June 9, 2015 / 10:20 PM / 5 years ago

Tesla CFO Ahuja to retire; electric car maker sees growth spurt

An employee sets up a display at an showroom at a new Tesla dealership in Salt Lake City May 29, 2015. REUTERS/George Frey -

DETROIT (Reuters) - Tesla Motors Chief Financial Officer Deepak Ahuja will retire this year, but will stay on to help search for a successor at the fast-growing electric car maker, Chief Executive Officer Elon Musk told shareholders on Tuesday.

Musk made the unexpected announcement at the company’s annual meeting. Ahuja, a former Ford Motor Co executive, joined Tesla seven years ago as the first CFO.

His retirement comes as the company is about to enter a period of intensive growth and equally intensive spending. Musk reiterated the company’s anticipation of 50 percent annual growth over the next several years.

Musk confirmed the first deliveries of the new Model X crossover will begin “in three to four months.” He said the gull-wing utility vehicle “is shaping up to be five stars in every category” in terms of safety ratings, making it one of the safest SUVs on the road.

Musk also said Tesla will release an early version of its Autopilot self-driving program for the Model S sedan by the end of June. The program will contain an auto-steering feature, he said, which will work in conjunction with radar, camera, ultrasonic sensors and special software.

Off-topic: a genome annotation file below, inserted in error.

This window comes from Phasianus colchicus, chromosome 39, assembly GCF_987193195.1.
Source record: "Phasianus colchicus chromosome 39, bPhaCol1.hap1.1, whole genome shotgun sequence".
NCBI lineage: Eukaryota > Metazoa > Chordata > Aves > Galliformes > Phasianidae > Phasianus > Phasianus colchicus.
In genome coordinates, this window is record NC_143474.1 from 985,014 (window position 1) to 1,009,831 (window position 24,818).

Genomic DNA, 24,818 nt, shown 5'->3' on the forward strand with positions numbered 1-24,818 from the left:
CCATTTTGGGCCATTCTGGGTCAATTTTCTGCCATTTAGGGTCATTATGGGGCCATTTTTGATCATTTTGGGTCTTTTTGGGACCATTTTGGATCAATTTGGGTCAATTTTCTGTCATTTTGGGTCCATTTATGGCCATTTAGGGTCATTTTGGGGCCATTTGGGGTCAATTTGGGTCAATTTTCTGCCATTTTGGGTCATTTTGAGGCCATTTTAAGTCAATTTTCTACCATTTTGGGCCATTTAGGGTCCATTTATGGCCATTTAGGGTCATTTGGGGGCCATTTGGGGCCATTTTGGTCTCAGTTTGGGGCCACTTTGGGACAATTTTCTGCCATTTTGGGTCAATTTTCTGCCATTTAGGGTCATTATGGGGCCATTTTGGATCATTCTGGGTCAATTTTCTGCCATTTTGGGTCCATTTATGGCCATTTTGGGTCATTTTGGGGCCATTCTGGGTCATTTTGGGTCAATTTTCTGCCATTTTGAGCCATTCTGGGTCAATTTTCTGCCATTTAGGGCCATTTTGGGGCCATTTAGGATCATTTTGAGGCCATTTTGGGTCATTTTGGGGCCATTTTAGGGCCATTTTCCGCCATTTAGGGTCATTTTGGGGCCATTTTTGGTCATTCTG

In a presentation at the Computer History Museum in Mountain View, California, Musk said a new battery factory in Nevada will begin production by mid-2016 and should reach full production in three to four years. The company’s webcast of the presentation was monitored by Reuters.

Ahuja said his decision to retire as CFO was “difficult” but said he had helped build “a solid foundation for Tesla’s long-term success.”

“My time at Tesla has been a nonstop adrenaline rush,” Ahuja said in a statement. “It is time for me to check a few things off my bucket list and pursue other life goals.:

Tesla shares closed on Tuesday down 0.11 percent or 29 cents a share at $256.00. In after-hours trading, the stock dropped to $254.70.

Reporting by Paul Lienert in Detroit; Editing by David Gregorio

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